Christ Without Adam
The apostle Paul deals extensively with gender, embodiment, and desire in his authentic letters, yet many of the contemporary philosophers interested in his work downplay these aspects of his thought. Christ Without Adam is the first book to examine the role of gender and sexuality in the turn to the apostle Paul in recent Continental philosophy. It builds a constructive proposal for embodied Christian theological anthropology in conversation with—and in contrast to—the “Paulinisms” of Stanislas Breton, Alain Badiou, and Slavoj Žižek.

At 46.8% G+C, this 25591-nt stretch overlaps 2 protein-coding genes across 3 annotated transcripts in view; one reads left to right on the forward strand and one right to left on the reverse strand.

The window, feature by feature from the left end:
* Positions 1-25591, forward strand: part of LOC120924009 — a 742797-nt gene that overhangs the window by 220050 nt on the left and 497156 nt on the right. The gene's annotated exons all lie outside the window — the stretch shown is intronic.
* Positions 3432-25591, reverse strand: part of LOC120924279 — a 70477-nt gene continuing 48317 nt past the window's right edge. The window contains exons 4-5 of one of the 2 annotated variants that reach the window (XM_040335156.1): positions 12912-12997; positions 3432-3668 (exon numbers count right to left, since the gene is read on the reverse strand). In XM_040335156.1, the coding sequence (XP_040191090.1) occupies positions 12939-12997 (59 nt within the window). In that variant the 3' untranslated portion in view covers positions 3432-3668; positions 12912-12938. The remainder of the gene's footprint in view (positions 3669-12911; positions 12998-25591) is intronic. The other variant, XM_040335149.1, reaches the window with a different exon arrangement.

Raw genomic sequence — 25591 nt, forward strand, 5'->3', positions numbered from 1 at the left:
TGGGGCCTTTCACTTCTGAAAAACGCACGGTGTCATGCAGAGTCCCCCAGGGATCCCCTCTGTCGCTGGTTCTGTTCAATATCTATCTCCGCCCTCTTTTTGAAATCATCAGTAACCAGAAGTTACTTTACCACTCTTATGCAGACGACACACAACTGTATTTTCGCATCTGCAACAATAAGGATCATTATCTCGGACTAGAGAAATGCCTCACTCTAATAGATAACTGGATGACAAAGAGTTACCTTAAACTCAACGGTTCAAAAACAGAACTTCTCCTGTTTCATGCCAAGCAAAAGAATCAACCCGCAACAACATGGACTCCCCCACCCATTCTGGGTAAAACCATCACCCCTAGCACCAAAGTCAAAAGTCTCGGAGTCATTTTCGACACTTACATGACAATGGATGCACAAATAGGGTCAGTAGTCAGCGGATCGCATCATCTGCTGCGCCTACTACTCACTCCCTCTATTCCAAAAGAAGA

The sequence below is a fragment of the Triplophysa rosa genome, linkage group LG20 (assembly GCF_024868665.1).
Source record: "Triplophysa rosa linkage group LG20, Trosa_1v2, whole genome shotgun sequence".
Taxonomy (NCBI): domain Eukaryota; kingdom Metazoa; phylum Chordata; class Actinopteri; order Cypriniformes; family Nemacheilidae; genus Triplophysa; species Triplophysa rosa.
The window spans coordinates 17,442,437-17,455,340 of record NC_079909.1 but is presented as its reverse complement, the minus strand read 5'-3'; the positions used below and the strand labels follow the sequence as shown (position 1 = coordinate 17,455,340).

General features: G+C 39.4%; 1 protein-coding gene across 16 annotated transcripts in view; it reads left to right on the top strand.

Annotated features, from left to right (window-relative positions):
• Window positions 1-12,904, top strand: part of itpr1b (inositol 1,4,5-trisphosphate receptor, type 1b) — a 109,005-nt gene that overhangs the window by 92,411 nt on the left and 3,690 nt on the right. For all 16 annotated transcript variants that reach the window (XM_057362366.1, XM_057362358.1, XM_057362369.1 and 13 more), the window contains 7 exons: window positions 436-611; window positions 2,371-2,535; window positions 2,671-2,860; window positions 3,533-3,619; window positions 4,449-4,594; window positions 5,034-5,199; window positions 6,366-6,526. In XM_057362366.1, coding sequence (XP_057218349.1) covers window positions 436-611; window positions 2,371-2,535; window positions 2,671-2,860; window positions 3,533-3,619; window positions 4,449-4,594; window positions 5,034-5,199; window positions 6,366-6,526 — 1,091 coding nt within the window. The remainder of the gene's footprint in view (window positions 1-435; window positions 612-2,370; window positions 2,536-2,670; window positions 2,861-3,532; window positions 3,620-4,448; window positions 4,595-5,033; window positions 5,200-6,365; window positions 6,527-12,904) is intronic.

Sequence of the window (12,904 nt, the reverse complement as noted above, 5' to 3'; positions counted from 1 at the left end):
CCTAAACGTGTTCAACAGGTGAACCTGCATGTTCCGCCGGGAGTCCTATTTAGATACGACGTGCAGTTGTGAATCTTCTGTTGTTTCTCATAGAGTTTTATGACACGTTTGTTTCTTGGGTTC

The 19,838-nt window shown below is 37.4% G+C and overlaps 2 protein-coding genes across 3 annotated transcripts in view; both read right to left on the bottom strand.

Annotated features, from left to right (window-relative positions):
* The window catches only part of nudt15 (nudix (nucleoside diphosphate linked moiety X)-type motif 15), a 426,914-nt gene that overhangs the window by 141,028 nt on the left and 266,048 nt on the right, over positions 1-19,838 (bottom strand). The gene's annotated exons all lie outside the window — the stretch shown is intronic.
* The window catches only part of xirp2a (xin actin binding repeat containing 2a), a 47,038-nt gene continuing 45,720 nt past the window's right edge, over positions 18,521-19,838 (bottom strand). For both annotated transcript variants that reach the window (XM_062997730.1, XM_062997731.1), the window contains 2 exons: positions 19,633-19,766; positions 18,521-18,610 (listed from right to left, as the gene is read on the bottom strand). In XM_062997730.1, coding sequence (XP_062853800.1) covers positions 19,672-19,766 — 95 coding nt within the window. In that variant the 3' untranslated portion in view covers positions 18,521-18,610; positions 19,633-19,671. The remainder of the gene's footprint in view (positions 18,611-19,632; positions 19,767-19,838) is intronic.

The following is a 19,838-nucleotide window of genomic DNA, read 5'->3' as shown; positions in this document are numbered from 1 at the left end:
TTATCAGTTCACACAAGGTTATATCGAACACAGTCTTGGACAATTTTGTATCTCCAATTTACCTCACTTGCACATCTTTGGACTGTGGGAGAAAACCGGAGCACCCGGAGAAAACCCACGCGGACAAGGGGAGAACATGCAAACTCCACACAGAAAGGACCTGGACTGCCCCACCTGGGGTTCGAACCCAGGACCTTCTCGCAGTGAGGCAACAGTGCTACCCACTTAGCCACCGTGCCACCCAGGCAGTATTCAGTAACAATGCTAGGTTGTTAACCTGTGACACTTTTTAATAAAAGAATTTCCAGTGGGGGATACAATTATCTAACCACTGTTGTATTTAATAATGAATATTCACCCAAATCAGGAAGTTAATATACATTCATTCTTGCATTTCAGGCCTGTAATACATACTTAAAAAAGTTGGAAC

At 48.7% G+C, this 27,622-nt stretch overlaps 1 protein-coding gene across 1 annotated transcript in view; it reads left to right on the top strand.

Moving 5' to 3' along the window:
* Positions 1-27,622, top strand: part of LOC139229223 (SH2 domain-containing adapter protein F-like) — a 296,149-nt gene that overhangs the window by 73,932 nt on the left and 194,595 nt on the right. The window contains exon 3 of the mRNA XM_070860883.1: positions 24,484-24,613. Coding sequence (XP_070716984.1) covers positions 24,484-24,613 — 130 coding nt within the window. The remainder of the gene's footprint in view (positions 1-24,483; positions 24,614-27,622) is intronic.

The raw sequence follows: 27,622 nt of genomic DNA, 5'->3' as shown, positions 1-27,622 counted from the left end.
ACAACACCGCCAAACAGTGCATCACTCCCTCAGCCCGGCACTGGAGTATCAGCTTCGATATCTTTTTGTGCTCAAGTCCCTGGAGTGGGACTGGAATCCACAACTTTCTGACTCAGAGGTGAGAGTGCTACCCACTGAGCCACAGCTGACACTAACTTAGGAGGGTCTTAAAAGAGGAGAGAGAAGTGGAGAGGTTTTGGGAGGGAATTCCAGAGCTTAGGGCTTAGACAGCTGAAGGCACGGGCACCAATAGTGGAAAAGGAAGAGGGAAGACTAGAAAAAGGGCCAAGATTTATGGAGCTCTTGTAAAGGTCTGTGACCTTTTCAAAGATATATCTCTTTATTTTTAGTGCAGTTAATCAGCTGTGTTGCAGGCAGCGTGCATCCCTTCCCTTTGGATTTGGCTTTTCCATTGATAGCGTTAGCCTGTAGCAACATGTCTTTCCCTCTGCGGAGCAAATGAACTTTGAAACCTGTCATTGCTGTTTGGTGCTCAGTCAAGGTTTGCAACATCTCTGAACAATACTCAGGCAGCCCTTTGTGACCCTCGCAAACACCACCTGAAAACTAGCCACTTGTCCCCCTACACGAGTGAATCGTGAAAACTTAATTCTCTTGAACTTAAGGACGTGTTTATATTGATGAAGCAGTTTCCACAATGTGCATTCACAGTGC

Paul’s letters bequeathed a crucial anthropological aporia to the history of Christian thought, insofar as the apostle sought to situate embodied human beings typologically with reference to Adam and Christ, but failed to work out the place of sexual difference within this classification. As a result, the space between Adam and Christ has functioned historically as a conceptual and temporal interval in which Christian anthropology poses and re-poses theological dilemmas of embodied difference. This study follows the ways in which the appropriations of Paul by Breton, Badiou, and Žižek have either sidestepped or collapsed this interval, a crucial component in their articulations of a universal Pauline subject. As a result, sexual difference fails to materialize in their readings as a problem with any explicit force. Against these readings, Dunning asserts the importance of the Pauline Adam–Christ typology, not as a straightforward resource but as a witness to a certain necessary failure—the failure of the Christian tradition to resolve embodied difference without remainder. This failure, he argues, is constructive in that it reveals the instability of sexual difference, both masculine and feminine, within an anthropological paradigm that claims to be universal yet is still predicated on male bodies.